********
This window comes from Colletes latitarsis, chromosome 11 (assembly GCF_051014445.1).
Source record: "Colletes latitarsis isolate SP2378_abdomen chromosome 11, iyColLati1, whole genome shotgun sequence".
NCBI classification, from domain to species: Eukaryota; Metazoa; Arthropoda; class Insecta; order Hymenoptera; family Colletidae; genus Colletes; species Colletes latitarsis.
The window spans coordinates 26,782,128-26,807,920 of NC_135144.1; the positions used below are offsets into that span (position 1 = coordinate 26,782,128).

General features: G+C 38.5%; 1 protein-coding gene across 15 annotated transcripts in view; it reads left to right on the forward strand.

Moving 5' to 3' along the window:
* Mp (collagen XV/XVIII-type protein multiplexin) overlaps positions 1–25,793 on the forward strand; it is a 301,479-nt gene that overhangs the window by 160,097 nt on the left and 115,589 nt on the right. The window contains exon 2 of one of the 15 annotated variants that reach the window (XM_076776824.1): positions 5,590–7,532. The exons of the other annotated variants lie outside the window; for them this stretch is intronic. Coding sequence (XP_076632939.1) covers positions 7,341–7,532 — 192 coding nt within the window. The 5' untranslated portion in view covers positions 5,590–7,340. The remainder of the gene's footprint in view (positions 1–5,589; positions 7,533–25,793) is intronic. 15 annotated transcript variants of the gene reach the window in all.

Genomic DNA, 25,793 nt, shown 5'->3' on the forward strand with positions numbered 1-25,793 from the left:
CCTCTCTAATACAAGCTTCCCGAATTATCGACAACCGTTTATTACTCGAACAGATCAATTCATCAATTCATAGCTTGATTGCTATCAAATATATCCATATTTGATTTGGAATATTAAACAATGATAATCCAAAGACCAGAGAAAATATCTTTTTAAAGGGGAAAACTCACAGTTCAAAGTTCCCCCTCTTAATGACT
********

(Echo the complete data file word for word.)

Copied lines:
This window comes from Colletes latitarsis, chromosome 11 (assembly GCF_051014445.1).
Source record: "Colletes latitarsis isolate SP2378_abdomen chromosome 11, iyColLati1, whole genome shotgun sequence".
NCBI classification, from domain to species: Eukaryota; Metazoa; Arthropoda; class Insecta; order Hymenoptera; family Colletidae; genus Colletes; species Colletes latitarsis.
The window spans coordinates 26,782,128-26,807,920 of NC_135144.1; the positions used below are offsets into that span (position 1 = coordinate 26,782,128).

General features: G+C 38.5%; 1 protein-coding gene across 15 annotated transcripts in view; it reads left to right on the forward strand.

Moving 5' to 3' along the window:
* Mp (collagen XV/XVIII-type protein multiplexin) overlaps positions 1–25,793 on the forward strand; it is a 301,479-nt gene that overhangs the window by 160,097 nt on the left and 115,589 nt on the right. The window contains exon 2 of one of the 15 annotated variants that reach the window (XM_076776824.1): positions 5,590–7,532. The exons of the other annotated variants lie outside the window; for them this stretch is intronic. Coding sequence (XP_076632939.1) covers positions 7,341–7,532 — 192 coding nt within the window. The 5' untranslated portion in view covers positions 5,590–7,340. The remainder of the gene's footprint in view (positions 1–5,589; positions 7,533–25,793) is intronic. 15 annotated transcript variants of the gene reach the window in all.

Genomic DNA, 25,793 nt, shown 5'->3' on the forward strand with positions numbered 1-25,793 from the left:
CCTCTCTAATACAAGCTTCCCGAATTATCGACAACCGTTTATTACTCGAACAGATCAATTCATCAATTCATAGCTTGATTGCTATCAAATATATCCATATTTGATTTGGAATATTAAACAATGATAATCCAAAGACCAGAGAAAATATCTTTTTAAAGGGGAAAACTCACAGTTCAAAGTTCCCCCTCTTAATGACT